The Session #122: Imported Hazards

For this month’s Session, Christopher Barnes at “I Think About Beer” asks American bloggers: “What place do imported beers (traditional European) have in a craft beer market?”

Hmmmm….I’m not sure what to do with this question. There are plenty of imported beers that aren’t from Europe, and a decent number of imported beers from Europe really can’t be described as “traditional European”. And of course, we could be here all night just debating what the “craft beer market” is.

Anyway, let’s just say I like imported beers. Mexican food is better with Pacifico Classico. Ditto for Sapporo with sushi. Imported beers add that extra note to authenticate these cultural experiences. Unfortunately for beer importers, this often creates a rather limited market. Sapporo released their Premium Black Lager last fall in part to extend their reach in the United States beyond sushi bars, going so far as to tout their beer as “well suited for pairing with a variety of hearty and spicy dishes from around the world, including traditional German, Asian, Cajun and Latin cuisines.”  I learned about Sapporo Premium Black recently from a Sapporo representative pitching Sapporo Premium Black as an alternative to drinking Stout on St. Patrick’s day. Marketing a Japanese beer to celebrate St. Patrick’s Day or to enjoy with Wienerschnitzel seems incredibly desperate. You’d think they’d have a lot more success saying “Sapporo tastes great with burgers” and leaving it there.

As he tends to do with all things these days, President Trump threatens to turn this whole imported beer thing upside down as he contemplates import tariffs. I would not want to be the Director of US Sales for say, a Chinese or Mexican brewery right now. It’s probably not easy being a European importer either.

As for traditional European imports it looks like our host wants us to talk about, they are a great avenue to learn beer’s long European history. I just wish they weren’t so damn expensive. Which underlies another problem with imports. Beer is relatively heavy and often sold in breakable glass bottles, neither of which make the product cost effective to ship long distances. Living in Northern California, I can find lots of great beers from local breweries at lower prices. Why buy imports?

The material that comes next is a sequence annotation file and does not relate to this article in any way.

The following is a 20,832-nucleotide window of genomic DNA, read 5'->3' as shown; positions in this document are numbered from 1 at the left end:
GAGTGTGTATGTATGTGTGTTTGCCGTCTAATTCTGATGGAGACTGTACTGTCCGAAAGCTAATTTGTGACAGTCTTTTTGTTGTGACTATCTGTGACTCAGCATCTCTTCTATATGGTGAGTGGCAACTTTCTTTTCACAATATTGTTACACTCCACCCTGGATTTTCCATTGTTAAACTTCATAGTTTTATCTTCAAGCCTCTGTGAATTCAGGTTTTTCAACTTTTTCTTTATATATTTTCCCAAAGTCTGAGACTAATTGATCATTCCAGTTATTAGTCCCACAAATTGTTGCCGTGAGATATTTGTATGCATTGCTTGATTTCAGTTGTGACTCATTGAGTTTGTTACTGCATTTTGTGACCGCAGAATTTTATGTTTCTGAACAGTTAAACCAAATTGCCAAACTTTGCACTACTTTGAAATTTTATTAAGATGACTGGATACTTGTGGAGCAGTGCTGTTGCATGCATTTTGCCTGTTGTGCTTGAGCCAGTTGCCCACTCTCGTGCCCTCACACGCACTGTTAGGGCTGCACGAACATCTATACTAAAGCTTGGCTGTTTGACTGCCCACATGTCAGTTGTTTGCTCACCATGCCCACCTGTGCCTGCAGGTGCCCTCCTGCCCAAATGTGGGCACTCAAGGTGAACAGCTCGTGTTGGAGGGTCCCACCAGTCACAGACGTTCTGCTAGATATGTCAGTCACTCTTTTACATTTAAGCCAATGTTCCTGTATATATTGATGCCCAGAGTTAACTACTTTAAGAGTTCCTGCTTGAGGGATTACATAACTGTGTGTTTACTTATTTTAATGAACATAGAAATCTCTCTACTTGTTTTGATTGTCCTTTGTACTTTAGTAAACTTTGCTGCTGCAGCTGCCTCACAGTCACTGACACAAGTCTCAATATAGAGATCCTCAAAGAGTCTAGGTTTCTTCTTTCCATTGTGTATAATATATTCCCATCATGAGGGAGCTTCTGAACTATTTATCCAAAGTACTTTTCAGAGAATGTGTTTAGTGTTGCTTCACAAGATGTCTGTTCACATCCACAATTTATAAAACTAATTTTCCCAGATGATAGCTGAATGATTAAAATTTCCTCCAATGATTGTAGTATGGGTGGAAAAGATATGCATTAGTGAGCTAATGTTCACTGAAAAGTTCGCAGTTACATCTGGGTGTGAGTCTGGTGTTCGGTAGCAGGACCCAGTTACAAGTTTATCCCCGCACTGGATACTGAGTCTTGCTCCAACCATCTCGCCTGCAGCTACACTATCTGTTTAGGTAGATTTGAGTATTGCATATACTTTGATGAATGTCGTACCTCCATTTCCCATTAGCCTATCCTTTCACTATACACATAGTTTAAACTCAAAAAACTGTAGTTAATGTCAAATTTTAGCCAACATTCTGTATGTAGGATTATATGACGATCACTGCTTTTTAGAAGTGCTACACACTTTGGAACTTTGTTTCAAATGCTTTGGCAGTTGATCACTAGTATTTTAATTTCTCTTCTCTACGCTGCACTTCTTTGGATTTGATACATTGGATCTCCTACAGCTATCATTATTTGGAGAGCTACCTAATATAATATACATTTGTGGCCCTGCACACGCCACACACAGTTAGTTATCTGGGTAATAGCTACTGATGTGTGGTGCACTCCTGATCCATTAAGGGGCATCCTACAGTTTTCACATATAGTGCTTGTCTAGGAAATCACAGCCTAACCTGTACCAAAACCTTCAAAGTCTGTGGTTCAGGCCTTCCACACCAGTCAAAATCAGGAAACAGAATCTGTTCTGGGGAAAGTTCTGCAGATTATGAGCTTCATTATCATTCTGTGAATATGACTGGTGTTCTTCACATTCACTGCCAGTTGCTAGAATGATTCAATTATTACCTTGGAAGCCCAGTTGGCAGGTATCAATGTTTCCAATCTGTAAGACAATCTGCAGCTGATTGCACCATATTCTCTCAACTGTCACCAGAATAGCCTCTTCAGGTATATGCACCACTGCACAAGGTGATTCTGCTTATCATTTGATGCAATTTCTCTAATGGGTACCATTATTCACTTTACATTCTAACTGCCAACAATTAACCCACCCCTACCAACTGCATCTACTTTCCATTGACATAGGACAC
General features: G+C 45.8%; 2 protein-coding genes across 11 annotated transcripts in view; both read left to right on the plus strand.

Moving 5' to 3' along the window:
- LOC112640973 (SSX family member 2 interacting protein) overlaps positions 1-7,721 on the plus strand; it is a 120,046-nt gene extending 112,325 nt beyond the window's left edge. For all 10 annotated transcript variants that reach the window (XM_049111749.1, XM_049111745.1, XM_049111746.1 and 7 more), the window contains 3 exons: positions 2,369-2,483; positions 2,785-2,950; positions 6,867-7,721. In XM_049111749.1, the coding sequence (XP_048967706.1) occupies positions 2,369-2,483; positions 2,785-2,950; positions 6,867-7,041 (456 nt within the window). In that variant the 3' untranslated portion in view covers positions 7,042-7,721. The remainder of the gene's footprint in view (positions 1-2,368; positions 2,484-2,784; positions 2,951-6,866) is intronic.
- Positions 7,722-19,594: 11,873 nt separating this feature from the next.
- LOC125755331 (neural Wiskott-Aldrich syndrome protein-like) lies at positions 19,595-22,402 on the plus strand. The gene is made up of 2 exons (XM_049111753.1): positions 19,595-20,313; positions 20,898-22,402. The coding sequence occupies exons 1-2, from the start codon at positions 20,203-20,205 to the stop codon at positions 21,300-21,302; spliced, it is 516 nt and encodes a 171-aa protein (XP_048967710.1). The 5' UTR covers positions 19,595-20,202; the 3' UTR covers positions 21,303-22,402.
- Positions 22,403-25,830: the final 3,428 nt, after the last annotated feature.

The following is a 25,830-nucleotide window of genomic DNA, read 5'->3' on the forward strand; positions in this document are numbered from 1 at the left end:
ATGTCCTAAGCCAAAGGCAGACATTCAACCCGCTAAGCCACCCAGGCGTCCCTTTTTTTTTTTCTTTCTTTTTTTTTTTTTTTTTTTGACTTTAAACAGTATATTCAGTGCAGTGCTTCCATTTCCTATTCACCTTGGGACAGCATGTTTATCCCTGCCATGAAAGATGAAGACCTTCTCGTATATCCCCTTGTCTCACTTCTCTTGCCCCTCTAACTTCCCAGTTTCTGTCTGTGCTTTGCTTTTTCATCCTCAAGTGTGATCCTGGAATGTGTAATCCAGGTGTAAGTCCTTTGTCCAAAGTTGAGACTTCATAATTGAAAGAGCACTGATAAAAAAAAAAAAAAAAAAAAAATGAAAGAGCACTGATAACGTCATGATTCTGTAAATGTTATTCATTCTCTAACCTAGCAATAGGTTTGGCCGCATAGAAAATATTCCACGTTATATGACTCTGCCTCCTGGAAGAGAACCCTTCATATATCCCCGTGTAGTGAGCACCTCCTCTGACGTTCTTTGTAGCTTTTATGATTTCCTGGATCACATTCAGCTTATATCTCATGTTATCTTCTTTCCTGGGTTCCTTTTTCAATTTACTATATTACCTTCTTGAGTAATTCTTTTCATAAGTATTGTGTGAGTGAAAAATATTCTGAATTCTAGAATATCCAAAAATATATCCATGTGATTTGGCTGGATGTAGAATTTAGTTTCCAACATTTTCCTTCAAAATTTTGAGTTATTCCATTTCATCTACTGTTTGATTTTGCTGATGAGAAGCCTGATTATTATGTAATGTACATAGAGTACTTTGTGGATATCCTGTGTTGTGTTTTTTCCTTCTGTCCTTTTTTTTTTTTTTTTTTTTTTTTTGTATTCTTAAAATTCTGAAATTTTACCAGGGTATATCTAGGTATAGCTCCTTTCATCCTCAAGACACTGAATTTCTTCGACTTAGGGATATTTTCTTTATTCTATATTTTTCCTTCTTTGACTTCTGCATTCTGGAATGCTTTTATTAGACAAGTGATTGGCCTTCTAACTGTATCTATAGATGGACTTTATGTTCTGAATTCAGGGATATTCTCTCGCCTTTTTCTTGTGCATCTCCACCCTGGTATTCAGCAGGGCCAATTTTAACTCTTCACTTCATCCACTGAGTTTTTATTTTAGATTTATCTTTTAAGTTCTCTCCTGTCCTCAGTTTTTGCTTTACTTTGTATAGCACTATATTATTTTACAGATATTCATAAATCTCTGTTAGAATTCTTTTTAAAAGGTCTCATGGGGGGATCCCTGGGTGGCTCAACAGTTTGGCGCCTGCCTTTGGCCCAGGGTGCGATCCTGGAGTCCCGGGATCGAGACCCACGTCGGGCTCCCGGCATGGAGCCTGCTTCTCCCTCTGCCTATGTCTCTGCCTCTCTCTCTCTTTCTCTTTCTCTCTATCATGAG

Well, I learned to really appreciate how America transformed English Ales once I started sampling a few English imports. Then again, I could also learn to appreciate English Ales by taking a short drive to Freewheel Brewing in Redwood City, CA which specializes in cask-conditioned English-style Ales. I’ve sampled imports from other European countries and think I understand how they taste in their homeland.  I use the word “think” because I often wonder how fresh the product is, travelling all that way and sitting on the shelf until the day I buy it. More than I few times I’ve been intrigued enough to consider buying an import, only to look closer, notice dust all over the bottle and move on. No point in spending a lot of money on what might be old stale beer.

Our Session host is an import beer manager at a speciality beer distributor. He has a hard job.

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ramblingsofabeerrunner

Writing about beer from the California's Silicon Valley.

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